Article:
An ambulance drove by Meilahti Hospital in Helsinki on 3 March 2021. (Antti Aimo-Koivisto – Lehtikuva)


THE HOSPITAL DISTRICT of Helsinki and Uusimaa (HUS) may have reached a turning point in regards to the coronavirus epidemic, writes Helsingin Sanomat.

Markku Mäkijärvi, the chief medical officer at HUS, on Monday revealed to the newspaper that although neither the number nor the incidence of infections has quite begun to decline in recent days, neither is also presently increasing.

The incidence of infections refers to the number of infections per 100,000 inhabitants in the past 14 days.

He stated that the hospital district registered roughly 3,050 new infections in the first week and 2,988 new infections in the second week of the shutdown. It therefore appears that the shutdown and state of emergency instituted roughly two weeks ago have dulled the sharp increase in infections in what is the most populous hospital district in Finland.

“It’s probable that the shutdown is what has allowed us to stop the coronavirus epidemic from spreading further,” he viewed. “But we’re still only talking about data from a few-day period.”

The Finnish Institute for Health and Welfare (THL) on Monday stated that 430 new laboratory-confirmed infections have been detected in Finland. With over a third, or 151, of them were detected in Helsinki, 56 in Espoo and 43 in Vantaa, the capital region accounted for more than half of the nationwide total.

“The growth of the epidemic seems to have stopped, but what direction do we go in now? My guess is that if the restrictions stay the same, we’ll see a modest decline,” analysed Mäkijärvi.

A modest decline, however, is not enough from the viewpoint of the health care system, as the change is not yet evident in the number of patients requiring hospital or intensive care for symptoms caused by the new coronavirus, he reminded.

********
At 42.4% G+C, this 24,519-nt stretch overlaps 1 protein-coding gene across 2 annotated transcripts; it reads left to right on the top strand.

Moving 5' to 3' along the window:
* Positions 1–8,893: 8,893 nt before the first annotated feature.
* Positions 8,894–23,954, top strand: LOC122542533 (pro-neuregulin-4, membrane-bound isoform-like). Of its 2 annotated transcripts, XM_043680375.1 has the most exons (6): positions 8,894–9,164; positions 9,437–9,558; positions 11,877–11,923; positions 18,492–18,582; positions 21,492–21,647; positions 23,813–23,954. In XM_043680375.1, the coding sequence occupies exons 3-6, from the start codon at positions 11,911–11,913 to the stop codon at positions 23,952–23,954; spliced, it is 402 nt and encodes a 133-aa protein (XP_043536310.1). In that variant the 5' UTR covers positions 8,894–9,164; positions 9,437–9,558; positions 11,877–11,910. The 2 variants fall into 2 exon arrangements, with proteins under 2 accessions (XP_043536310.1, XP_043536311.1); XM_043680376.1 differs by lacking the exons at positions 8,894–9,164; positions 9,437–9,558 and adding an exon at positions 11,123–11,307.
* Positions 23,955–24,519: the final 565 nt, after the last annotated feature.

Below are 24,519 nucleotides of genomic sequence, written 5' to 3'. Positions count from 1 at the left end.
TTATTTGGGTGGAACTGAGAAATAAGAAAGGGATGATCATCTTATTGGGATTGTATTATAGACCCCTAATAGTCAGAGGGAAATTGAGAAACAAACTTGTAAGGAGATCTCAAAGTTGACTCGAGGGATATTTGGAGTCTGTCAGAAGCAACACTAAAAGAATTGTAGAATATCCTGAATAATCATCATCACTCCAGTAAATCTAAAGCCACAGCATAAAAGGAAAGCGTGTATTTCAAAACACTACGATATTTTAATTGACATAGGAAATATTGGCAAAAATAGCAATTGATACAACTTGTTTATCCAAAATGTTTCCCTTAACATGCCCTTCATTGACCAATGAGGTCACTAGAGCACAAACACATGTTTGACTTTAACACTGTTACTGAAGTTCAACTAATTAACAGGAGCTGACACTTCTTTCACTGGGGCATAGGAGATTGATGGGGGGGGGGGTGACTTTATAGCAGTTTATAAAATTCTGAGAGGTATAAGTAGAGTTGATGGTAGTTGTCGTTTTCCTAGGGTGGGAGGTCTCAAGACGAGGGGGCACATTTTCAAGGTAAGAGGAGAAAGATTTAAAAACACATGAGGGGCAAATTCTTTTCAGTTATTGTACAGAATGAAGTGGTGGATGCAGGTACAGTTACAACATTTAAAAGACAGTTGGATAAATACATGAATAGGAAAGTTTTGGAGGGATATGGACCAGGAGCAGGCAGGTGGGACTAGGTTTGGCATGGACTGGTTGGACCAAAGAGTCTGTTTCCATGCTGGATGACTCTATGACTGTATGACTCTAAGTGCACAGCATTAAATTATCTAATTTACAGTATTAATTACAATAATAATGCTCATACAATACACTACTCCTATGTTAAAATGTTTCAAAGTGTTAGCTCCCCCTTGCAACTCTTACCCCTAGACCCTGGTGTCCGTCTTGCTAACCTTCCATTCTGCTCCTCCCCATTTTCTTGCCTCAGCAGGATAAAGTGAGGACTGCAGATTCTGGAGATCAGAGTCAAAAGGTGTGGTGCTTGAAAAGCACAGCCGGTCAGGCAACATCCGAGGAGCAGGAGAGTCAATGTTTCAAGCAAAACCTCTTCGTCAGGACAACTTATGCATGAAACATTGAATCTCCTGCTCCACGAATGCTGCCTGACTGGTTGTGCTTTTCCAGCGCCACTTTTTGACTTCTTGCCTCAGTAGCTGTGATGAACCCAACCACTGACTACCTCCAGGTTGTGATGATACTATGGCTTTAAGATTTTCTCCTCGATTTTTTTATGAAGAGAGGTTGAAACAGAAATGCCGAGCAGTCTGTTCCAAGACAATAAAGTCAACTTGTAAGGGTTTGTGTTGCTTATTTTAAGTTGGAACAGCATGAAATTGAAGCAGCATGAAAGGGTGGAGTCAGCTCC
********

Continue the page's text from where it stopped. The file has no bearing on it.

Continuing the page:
HUS on Monday had a total of 107 coronavirus patients in hospital care, including 24 in intensive care, following an increase of 10 over the weekend. The epidemic thus continues to put an excessive strain on the health care system, according to Mäkijärvi.

He highlighted that a single intensive care bed costs roughly 3,500 euros a day. When a coronavirus patients requires the bed for 10 to 12 days, there is no capacity for five to six cardiac surgery patients, meaning the surgeries have to be either cancelled or taken care of in other ways.

“You can’t say yet that the epidemic has turned in a better direction as far as health care is concerned,” he said.

Mäkijärvi added that although he is not an advocate of restricting the movement of people in their free time, the government is faced with a decision on whether to quell the epidemic quickly or slowly. The former option, he said, would require that additional restrictions are introduced without delay.

“If the shutdown measures are continued in several three-week spells, it’ll be very hard mentally.”

Mäkijärvi stressed that any movement restrictions should be designed and supervised in a way that guarantees that they bring about a genuine reduction in contact between people from different households.

“If movement restrictions are adopted, I’d be in favour of people only handling their essential grocery and pharmacy shopping,” he told.

It is also critical to understand, he said, that the vaccinations are not yet helping in managing the epidemic, as the virus is spreading primarily among young people while the vaccinations have been administered to older people and risk groups.

THL on Monday reported that almost 734,000 people have received at least the first dose and over 87,000 two doses of a vaccine developed against Covid-19.

Aleksi Teivainen – HT